Liquids are heated and evaporated at constant pressure. The vapours are also superheated at constant pressure in superheaters. For this reason the entropy of vapours can be calculated from the formula for the change of entropy at constant pressure.

We consider the entropy of vapour in three phases of formation.

**In the following topic the entropy of steam and the same principles can be applied to any vapour are discussed: **

**(1) Entropy of Water: **

Let us consider unit mass of water which will be raised to unit mass of steam at constant pressure. The temperature of water is raised from 0°C to saturation temperature corresponding to the pressure of steam generation.

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Heat supplied = d_{q} = _{cf}dT for a small increase in temperature. Though the specific heat c_{f} for water varies with temperature, for normal temperatures its average value may be taken as 4.188 kJ/kg-K.

The process of heating water, from freezing point upto saturation temperature, at constant pressure is shown by the curve d – b points .

**(2) Entropy of Evaporation: **

After the water has reached its saturation temperature, any further addition of heat does not raise the temperature of water but changes its state. During the change of state, the temperature remains constant. The process of evaporation is represented by a horizontal line on temperature entropy diagram.

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The amount of heat supplied during evaporation will be xh_{fg} if the steam is wet at the end of heat supply and will be h_{fg} if the steam is dry and saturated at the end of heat supply, This heat supply takes place at constant temperature T_{sat}. For wet steam the change in entropy will be xh_{fg} / T_{sat} where x is the dryness fraction of steam.

The evaporation process on temperature entropy diagram (fig. 3-8) is represented by horizontal line be. There is all water at b and all dry saturated steam at c. The heat supplied during the evaporation process is represented by the rectangle bcfg.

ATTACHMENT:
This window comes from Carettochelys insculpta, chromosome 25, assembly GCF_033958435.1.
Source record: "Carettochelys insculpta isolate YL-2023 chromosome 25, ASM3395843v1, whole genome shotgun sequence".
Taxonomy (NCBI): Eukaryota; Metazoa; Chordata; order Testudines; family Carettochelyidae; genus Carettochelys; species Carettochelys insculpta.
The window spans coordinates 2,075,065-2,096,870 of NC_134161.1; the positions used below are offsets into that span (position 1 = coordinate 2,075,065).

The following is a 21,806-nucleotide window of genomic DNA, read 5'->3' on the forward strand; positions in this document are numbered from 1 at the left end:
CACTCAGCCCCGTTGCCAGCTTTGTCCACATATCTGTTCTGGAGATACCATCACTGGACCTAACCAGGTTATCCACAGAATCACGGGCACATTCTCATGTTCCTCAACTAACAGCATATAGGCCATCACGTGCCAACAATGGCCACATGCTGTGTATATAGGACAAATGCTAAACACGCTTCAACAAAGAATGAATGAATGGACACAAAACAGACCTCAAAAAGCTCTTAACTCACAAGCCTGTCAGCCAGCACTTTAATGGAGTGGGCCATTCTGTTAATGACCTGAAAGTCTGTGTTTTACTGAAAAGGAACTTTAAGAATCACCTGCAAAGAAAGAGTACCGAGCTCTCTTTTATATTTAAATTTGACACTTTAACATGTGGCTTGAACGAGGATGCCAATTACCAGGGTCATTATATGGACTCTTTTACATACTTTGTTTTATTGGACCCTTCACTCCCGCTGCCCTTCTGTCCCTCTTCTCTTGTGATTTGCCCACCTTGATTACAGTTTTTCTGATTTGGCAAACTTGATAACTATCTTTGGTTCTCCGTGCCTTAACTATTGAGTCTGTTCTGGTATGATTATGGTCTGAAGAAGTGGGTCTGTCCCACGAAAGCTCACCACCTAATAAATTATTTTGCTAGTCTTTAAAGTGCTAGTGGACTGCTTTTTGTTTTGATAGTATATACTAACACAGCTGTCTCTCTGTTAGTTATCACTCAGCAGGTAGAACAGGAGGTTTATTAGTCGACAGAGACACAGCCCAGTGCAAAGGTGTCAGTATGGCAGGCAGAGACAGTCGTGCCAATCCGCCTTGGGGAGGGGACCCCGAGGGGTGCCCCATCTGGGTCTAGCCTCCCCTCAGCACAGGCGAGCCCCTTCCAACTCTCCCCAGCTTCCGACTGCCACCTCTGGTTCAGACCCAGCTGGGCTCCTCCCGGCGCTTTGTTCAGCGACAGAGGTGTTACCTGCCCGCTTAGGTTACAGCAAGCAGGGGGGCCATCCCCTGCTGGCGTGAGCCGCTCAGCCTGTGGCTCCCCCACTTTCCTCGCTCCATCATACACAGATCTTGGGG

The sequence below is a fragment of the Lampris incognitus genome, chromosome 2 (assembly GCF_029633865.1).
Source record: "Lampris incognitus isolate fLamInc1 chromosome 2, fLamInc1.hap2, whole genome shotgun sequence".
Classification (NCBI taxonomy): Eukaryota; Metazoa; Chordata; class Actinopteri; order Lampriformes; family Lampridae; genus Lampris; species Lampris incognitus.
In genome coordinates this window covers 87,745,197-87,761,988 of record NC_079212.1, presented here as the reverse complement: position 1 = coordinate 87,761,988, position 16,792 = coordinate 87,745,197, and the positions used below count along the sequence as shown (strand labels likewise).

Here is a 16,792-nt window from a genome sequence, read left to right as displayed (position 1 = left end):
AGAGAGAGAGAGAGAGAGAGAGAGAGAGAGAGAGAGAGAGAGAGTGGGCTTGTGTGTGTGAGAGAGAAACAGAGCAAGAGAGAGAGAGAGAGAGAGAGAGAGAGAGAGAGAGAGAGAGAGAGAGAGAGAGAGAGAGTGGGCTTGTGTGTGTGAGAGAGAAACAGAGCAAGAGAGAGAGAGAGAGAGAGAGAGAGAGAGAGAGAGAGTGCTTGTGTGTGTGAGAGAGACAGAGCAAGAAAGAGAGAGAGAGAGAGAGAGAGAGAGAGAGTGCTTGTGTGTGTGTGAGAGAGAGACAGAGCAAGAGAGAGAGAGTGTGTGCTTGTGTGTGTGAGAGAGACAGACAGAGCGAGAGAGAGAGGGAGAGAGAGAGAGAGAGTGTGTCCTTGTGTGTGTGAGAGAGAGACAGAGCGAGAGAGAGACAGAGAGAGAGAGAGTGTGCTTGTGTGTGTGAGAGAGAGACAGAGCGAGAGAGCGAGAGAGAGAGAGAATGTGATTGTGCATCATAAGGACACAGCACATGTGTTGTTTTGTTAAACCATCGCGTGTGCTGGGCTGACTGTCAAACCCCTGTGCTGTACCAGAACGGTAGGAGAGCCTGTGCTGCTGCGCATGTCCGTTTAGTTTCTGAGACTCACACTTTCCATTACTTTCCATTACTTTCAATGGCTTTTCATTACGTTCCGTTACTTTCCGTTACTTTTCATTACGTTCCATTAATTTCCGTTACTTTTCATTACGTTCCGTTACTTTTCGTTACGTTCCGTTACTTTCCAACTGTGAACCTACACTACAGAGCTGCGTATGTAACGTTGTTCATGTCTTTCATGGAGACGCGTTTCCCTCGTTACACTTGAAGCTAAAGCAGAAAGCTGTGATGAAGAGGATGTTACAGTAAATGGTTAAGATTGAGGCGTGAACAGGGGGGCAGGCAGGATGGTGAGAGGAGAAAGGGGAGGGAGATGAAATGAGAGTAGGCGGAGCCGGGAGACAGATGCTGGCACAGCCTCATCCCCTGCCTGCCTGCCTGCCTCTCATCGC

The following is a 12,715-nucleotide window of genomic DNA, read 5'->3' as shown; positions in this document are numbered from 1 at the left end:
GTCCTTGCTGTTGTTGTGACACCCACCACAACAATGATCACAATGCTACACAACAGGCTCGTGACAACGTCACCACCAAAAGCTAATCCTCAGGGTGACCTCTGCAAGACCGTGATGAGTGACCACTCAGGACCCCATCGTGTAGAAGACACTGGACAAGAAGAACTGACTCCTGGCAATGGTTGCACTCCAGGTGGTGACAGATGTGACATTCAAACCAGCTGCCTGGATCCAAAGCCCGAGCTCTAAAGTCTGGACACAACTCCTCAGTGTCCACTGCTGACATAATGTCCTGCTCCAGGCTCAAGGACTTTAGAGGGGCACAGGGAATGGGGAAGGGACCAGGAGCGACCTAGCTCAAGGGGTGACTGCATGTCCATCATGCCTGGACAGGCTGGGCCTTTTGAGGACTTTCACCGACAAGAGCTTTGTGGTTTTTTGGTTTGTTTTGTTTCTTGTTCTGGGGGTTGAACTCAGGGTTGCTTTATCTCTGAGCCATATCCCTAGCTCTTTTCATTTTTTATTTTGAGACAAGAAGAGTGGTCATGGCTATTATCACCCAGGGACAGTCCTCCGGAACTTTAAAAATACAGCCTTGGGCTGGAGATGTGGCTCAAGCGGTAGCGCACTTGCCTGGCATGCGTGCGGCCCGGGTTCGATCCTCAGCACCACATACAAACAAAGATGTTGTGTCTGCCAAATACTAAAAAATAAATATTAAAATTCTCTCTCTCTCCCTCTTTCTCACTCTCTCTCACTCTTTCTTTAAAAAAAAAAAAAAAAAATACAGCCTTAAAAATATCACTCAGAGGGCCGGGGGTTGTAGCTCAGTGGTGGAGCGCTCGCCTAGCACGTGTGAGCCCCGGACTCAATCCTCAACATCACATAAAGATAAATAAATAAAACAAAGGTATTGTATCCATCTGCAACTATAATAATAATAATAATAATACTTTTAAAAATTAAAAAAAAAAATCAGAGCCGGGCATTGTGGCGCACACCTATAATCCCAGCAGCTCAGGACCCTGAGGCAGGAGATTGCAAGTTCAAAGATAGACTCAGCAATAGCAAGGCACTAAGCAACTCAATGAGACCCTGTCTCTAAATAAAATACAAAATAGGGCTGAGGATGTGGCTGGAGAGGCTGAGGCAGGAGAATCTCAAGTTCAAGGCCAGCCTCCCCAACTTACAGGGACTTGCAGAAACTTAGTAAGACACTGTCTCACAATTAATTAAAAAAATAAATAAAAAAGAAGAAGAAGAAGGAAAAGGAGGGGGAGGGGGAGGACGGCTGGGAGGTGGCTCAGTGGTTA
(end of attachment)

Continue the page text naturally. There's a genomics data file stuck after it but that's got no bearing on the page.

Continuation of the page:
**(3) Entropy of Superheated Steam: **

After complete evaporation of water, any further addition of heat will raise the temperature of steam above the saturation temperature. This heat supply takes place at constant pressure i.e., the pressure of steam generation. Let T_{sup} be the absolute temperature of the steam at the end of constant pressure heat supply. Let C_{p} be the mean specific heat of superheated steam for the given range.

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Heat received by one kg of steam during a small rise in temperature during superheating = C_{p}dT.

The superheating of steam at constant pressure is represented on the temperature- entropy diagram by a curve cd. The area cdefc of the temperature-entropy diagram represents the superheat of the steam.

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In fig. 3-8, we have,

area abgoa = h_{f} = sensible heat,

area bcfgb = h_{fg} = latent heat or enthalpy of vaporization,

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area cdefc = C_{p} (t_{sup} – t_{sat}) = superheat, and

area abcdeoa = H = total enthalpy.

From the equations derived in this article we can calculate the entropy of wet steam, dry steam and superheated steam. The values obtained by these equations are approximate.

Calculate the entropy of 1 kg of steam reckoned above 0°C and at a pressure of 10 bar when

(a) The steam is wet and of dryness fraction 0.8,

(b) The steam is dry and saturated, and

(c) The steam is superheated, the temperature of the steam being 200°C. Assume the specific heat of superheated steam to be 2.3 kJ/kg-K.